I see the better … Ovid, Petrarch, and Foscolo

Spoken by Medea in the Metamorphoses as she first argues down her passion for Jason

Video meliora proboque, deteriora sequor (7.20-21)

I see the better and approve, but I pursue the worse

Petrarch later adapts this line as the conclusion to one of his Canzoniere written after Laura’s death:

né mai peso fu greve
quanto quel ch’i’ sostengo in tale stato:
ché co la morte a lato
cerco del viver mio novo consiglio,
et veggio ‘l meglio, et al peggior m’appiglio (264.132-136)

Nor ever was weight so oppressive
as that which I sustain in such a state:
For with death at my side
I seek my new plan for living,
And I see the better, and yet to the worse do I cling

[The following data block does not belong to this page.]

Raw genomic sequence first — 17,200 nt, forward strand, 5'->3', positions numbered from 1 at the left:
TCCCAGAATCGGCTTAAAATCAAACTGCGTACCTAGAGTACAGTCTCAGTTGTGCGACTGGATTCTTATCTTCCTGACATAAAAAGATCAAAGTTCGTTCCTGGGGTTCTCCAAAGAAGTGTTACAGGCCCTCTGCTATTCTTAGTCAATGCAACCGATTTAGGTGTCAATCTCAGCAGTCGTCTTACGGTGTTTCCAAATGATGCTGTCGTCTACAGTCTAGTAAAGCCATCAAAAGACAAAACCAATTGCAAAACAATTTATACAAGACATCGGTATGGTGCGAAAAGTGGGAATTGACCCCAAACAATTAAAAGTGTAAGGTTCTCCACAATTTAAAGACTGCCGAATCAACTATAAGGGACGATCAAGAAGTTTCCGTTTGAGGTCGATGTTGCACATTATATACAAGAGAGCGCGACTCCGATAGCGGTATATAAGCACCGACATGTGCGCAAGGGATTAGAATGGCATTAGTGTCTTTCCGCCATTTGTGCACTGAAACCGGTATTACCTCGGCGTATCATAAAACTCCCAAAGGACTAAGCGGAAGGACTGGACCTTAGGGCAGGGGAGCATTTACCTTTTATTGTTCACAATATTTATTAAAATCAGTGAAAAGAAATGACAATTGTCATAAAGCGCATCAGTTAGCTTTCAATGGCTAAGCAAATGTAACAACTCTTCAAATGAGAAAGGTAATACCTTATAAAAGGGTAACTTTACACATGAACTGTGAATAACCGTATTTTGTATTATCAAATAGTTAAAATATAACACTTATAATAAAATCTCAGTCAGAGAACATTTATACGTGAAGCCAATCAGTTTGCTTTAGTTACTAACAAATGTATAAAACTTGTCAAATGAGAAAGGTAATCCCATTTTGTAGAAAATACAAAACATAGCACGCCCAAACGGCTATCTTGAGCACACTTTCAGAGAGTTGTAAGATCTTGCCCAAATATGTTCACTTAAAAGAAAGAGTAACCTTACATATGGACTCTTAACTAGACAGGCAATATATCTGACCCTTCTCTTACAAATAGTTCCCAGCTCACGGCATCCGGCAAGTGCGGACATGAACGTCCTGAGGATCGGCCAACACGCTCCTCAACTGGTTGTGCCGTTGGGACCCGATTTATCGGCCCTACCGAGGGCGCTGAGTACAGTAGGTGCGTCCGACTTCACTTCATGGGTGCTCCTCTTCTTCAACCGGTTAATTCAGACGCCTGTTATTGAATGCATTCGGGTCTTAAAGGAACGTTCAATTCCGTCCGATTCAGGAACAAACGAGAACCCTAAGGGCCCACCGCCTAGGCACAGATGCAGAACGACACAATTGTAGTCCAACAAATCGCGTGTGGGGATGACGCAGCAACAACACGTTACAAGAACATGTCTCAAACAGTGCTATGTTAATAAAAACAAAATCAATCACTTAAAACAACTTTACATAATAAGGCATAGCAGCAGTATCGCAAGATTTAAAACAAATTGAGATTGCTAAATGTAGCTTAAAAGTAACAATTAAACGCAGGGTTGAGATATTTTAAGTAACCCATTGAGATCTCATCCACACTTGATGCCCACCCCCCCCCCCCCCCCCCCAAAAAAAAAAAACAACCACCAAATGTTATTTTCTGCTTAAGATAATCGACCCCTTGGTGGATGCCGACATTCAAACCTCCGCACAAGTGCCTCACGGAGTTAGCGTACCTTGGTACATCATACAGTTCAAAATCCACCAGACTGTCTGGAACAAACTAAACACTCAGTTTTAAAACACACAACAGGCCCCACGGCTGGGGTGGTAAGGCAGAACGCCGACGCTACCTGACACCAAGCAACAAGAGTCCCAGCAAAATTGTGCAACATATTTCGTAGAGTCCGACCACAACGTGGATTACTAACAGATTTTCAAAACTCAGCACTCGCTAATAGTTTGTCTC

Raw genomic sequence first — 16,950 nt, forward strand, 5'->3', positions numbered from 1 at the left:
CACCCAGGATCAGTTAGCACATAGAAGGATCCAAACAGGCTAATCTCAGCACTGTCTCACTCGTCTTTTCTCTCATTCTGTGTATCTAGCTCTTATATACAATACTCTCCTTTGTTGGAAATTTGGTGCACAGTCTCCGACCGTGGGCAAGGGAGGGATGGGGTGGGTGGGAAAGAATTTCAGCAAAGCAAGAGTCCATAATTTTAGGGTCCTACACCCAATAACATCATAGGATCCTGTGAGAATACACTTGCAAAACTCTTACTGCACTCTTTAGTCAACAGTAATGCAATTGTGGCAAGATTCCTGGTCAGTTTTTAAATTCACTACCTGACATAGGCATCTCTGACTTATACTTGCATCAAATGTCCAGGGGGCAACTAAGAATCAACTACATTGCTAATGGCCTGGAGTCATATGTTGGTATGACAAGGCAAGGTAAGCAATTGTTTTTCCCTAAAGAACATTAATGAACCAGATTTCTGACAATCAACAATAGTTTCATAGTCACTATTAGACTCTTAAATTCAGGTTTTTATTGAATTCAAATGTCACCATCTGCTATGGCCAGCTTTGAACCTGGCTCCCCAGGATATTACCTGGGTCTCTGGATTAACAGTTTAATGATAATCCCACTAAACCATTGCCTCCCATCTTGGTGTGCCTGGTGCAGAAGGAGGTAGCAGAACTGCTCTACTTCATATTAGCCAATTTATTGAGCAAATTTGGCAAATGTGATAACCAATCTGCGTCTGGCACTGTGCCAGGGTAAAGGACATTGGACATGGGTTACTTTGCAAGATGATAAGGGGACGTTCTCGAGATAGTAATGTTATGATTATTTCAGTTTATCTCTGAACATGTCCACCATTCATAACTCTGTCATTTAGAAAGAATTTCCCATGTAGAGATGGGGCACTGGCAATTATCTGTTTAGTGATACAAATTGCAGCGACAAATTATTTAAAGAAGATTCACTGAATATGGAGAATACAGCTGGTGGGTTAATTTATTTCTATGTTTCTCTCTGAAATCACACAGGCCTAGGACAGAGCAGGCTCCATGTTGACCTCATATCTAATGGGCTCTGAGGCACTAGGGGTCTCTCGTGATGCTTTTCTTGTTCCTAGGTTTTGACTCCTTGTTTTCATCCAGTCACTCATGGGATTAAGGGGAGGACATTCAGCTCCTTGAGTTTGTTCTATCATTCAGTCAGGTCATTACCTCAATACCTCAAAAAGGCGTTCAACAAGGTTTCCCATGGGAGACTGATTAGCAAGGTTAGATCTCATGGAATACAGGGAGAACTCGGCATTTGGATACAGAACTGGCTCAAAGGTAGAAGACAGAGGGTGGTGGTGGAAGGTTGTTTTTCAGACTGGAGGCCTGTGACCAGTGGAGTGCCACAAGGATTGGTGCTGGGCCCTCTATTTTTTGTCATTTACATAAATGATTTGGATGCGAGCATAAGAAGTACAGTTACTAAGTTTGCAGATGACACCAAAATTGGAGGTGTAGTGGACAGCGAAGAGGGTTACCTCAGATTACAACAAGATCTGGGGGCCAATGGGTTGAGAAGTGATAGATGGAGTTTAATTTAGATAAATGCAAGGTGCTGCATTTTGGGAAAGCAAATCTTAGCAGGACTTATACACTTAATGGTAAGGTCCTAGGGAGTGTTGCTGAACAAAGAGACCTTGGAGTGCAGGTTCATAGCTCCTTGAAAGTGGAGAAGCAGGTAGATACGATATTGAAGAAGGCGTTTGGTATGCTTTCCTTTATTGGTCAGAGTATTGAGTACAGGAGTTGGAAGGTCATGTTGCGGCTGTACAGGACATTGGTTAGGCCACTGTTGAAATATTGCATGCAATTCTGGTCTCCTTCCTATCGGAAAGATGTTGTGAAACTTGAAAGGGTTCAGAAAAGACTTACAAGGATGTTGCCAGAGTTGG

And Ugo Foscolo in his Sonnetti takes it back up over four centuries later:

Tal di me schiavo, e d’altri, e della sorte,
conosco il meglio ed al peggior mi appiglio,
e so invocare e non darmi la morte. (2.12-14)

So much a slave of myself, of others, and of the fates,
I know the better and cling to the worse,
and can pray for death but not give it to myself

It is the image of the ungraspable phantom of life; and this is the key to it all

Reading Ovid’s version of the Narcissus story in the Metamorphoses made me wonder if Melville had it specifically in mind in the early chapters of Moby Dick.  I remember vaguely that he had bought a set of classics in translation in the the years (1849?) leading into the writing of the novel but can’t recall what beyond the tragedians and Homer were included there.  I only half-entertain the idea because the divide between Ahab and Ishmael can, by one obviously reductionist view, be collapsed to the former being unable to recognize the whale as ‘shadow of a reflected form with no substance of its own’ and his accordingly being incapable of letting it go.